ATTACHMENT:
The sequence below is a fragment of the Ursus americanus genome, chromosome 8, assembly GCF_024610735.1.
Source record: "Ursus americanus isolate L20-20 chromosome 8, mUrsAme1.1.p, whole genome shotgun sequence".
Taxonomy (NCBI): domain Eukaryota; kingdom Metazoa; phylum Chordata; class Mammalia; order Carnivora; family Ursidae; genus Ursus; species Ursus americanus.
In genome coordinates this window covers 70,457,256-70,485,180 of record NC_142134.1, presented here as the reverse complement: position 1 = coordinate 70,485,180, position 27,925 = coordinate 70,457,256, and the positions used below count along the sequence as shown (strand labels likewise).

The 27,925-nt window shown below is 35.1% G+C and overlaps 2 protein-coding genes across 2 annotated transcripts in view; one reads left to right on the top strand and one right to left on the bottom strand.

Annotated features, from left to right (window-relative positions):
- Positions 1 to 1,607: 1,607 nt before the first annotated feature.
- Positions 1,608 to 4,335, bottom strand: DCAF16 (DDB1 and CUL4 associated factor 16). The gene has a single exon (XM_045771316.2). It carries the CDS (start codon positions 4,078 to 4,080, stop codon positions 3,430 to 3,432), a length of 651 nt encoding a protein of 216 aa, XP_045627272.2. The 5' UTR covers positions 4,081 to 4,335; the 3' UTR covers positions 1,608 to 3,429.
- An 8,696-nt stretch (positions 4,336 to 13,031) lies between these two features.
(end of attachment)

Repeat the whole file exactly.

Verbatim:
The sequence below is a fragment of the Ursus americanus genome, chromosome 8, assembly GCF_024610735.1.
Source record: "Ursus americanus isolate L20-20 chromosome 8, mUrsAme1.1.p, whole genome shotgun sequence".
Taxonomy (NCBI): domain Eukaryota; kingdom Metazoa; phylum Chordata; class Mammalia; order Carnivora; family Ursidae; genus Ursus; species Ursus americanus.
In genome coordinates this window covers 70,457,256-70,485,180 of record NC_142134.1, presented here as the reverse complement: position 1 = coordinate 70,485,180, position 27,925 = coordinate 70,457,256, and the positions used below count along the sequence as shown (strand labels likewise).

The 27,925-nt window shown below is 35.1% G+C and overlaps 2 protein-coding genes across 2 annotated transcripts in view; one reads left to right on the top strand and one right to left on the bottom strand.

Annotated features, from left to right (window-relative positions):
- Positions 1 to 1,607: 1,607 nt before the first annotated feature.
- Positions 1,608 to 4,335, bottom strand: DCAF16 (DDB1 and CUL4 associated factor 16). The gene has a single exon (XM_045771316.2). It carries the CDS (start codon positions 4,078 to 4,080, stop codon positions 3,430 to 3,432), a length of 651 nt encoding a protein of 216 aa, XP_045627272.2. The 5' UTR covers positions 4,081 to 4,335; the 3' UTR covers positions 1,608 to 3,429.
- An 8,696-nt stretch (positions 4,336 to 13,031) lies between these two features.